This general survey course is an introduction to some of the key Supreme Court decisions in the development of constitutional law in the United States. Through analysis and briefing of cases, students will be able to develop their thinking and writing skills while they learn how constitutional doctrine emerges and changes in areas such as separation of powers, fed- eralism and civil liberties as the ongoing struggle to interpret the meaning of our Constitution continues. Spring semester, even-numbered years.

PO 216 American Political Thought 3 Cr
This introductory course surveys the central issues of American political thought from the founding of the Republic to the present. The focus will be on selected critical periods in American history characterized by heightened conflict over America’s operative ideals, including revolutionary America and the struggle over the Constitution, the Civil War, Depression and New Deal, and the Vietnam era. Fall semester, even-numbered years.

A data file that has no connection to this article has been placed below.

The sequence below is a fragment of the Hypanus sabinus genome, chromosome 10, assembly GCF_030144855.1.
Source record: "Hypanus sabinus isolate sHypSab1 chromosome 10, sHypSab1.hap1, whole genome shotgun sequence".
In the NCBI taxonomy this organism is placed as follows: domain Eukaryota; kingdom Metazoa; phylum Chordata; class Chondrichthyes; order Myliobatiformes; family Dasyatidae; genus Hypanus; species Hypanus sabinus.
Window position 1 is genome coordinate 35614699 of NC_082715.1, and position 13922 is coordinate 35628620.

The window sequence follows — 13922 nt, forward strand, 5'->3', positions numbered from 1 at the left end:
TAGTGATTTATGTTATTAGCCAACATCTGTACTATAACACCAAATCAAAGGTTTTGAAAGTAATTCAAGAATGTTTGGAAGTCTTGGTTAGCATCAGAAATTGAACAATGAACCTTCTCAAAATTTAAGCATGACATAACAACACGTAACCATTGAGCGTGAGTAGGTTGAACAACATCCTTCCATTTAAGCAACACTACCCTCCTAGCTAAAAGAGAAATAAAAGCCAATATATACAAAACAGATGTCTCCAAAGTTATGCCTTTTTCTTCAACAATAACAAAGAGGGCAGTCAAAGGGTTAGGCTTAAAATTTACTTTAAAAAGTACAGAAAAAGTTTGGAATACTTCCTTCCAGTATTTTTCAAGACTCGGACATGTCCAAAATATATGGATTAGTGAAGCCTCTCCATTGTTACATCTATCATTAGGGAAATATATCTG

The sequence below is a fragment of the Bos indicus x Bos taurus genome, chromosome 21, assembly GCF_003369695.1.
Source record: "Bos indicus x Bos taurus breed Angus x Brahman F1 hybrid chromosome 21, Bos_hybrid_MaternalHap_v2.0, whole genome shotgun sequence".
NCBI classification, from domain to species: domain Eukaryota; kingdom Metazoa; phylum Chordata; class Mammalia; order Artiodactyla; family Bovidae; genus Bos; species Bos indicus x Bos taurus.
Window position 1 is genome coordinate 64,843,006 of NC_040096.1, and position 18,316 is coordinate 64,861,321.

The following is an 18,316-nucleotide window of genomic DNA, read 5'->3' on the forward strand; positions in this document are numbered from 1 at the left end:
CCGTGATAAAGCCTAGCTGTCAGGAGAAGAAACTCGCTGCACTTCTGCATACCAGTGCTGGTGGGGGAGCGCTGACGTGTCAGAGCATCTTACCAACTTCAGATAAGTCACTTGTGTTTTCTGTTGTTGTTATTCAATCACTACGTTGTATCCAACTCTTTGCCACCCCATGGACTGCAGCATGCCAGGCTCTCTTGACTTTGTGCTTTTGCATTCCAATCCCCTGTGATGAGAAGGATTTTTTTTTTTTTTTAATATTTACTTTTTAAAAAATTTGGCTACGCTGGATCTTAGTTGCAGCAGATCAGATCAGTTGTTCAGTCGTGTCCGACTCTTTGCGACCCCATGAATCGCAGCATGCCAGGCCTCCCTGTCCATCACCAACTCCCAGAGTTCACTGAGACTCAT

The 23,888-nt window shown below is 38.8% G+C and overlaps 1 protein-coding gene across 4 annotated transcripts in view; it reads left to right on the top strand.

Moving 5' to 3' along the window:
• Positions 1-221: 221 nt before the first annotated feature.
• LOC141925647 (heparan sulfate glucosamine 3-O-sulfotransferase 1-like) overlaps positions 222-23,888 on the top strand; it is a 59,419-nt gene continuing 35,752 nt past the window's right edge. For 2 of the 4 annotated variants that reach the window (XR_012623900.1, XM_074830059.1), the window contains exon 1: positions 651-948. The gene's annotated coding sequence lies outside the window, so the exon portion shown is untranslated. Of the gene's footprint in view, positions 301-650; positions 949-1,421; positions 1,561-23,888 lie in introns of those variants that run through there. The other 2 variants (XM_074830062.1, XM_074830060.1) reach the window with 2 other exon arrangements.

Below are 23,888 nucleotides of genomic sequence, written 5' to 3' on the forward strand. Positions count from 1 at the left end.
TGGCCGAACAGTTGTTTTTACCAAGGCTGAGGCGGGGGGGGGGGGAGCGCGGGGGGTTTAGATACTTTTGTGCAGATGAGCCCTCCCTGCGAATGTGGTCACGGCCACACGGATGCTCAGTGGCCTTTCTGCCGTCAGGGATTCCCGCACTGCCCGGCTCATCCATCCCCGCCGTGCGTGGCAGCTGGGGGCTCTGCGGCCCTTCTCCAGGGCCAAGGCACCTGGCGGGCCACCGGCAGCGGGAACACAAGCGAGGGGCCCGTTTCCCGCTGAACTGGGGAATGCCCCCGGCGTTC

PO 230 Montana State Politics 3 Cr
An introductory analysis of Montana state politics and political institutions. The course will explore federalism, Montana political history, and contem- porary policy issues. Spring semester, odd-numbered years.

PO 315 Congress and the Presidency 3 Cr
An examination of the structure and the powers of the U.S. Senate, House of Representatives, and the Presidency. Attention will be given to explor- ing the historical evolution of both institutions, changes in the power and function of the two branches, the role of public opinion and elections, and congressional-executive relations. Spring semester, even-numbered years.

PO 380 Moot Court Team 1-3 Cr
The course will focus on the preparation of an appellate legal brief to a mock United States Supreme Court analyzing constitutional law. Students will be challenged to read and analyze key United States Supreme Court cases and trained to orally argue before a panel of judges while responding to the panel’s questions. Instructor permission required to enroll. Moot Court Team is strongly recommended for students who are interested in attending law school. Only 3 credits of Moot Court may be applied to the political science major. Fall semester.

SO 314 Sociology of Law 3 Cr
Examination of social processes involved in enacting legislation, law en- forcement, and judicial decisions along with the roles of lawyers, judges, and others in both civil and criminal systems. Recommended for those interested in law, law enforcement, or areas related to the legal system. Prerequisite: SO 101 or consent of instructor. Fulfills Global Diversity re- quirement. Fall semester, even-numbered years.